The importance of relationships

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Today’s blog features an article on the topic of relationships, and the importance of making each contact count. This is especially important during the age of the COVID-19 epidemic. However, this post was written before the UK government advice about social distancing and social isolation. For up to date guidance on social distancing please click here

Today’s blog is from a guest blogger: Arwen, the new Apprentice in the University of Cumbria HR Department. Who is “big into cooking and baking, relaxing AND delicious”.

“When you see that word, you might only think about relationships with a partner but any friendship or familial bond is a relationship. The coffee guy who makes your morning de-zombification beverage every day is a relationship. We don’t always get the most out of these micro-encounters but taking the time to say hello or smile or realise that you already do, that you’re out in the world interacting and having an impact on other people’s lives can make us feel connected, feel not so small, feel significant. Do you take the time to notice the small things that add value to your day?

Relationships are always complicated and we usually carry these complications forward in some way. The lack of early trust in a new relationship when you’ve been lied to in the past, automatically searching for ‘supporting evidence’ to what someone has told you rather than immediate belief. Worry about how you measure up when you know your new partner’s sexual history. Am I good enough? Am I not as much fun? Am I as experienced?

Good communication is always talked about as being key. Not everyone is a good communicator and not everyone who we are trying to communicate with is in the right place to listen to -or receive- what we are trying to talk about.  You can keep in mind the bigger picture: that you love and value this person and they have your respect and esteem. Great. But sometimes you may just want to be on a planet, where they are not.

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How do I talk to someone when I can see they have a problem and want to support them? Opening a whole case of worm cans. How do I talk to someone about their alcohol dependency? Seeking advice from Al-anon friends and family is a wonderful start and can be done without involving the person you are concerned about. Local groups are available and are there to support you at this time and not this person. You can get advice and not feel so alone.  You might not want to use the exact term in conversation ‘Al-anon Friends & Family’ it can easily be misconstrued as ‘I’ve been talking to my friends and family about you’ (cue detonation)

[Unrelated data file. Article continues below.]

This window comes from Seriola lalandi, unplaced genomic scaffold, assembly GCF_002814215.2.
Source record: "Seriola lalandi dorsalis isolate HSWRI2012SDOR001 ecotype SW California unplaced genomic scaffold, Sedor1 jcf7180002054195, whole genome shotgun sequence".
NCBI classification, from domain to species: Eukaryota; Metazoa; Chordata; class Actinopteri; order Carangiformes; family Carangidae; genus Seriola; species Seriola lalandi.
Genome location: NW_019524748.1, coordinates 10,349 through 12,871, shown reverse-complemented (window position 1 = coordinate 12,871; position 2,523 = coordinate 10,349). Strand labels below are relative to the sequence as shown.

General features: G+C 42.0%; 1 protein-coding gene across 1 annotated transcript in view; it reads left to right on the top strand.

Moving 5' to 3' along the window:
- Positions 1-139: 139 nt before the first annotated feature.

Giving time to process is an important part of difficult conversations and for both parties- physical and emotional space to deal with the bombshell (I think you need help)

How do we move forward? Open questions are great at enhancing a dialogue. Most of us are not trained communicators and don’t realise that we ask closed questions and effectively shut down the conversation. Being empathetic rather than sympathetic is another big difference. Put yourself in their shoes but don’t pity how much they hurt your feet. Listen without judgement, actively listen and show them you are paying attention through small nods or comments: Yes. Oh. I can see how that would be difficult for you. Could you tell me more about…….?

Importantly: please don’t talk about a time when you or someone else you know were in a similar situation. You make it about you and not about them, they feel unlistened to and disengage.

Talking to someone about a problem you think they have is deeply personal and can affect you both. Helping someone through their crisis is not a quick or easy process. When people are afraid or hurt they can lash out, a support group or counselling for the both of you is a good consideration.”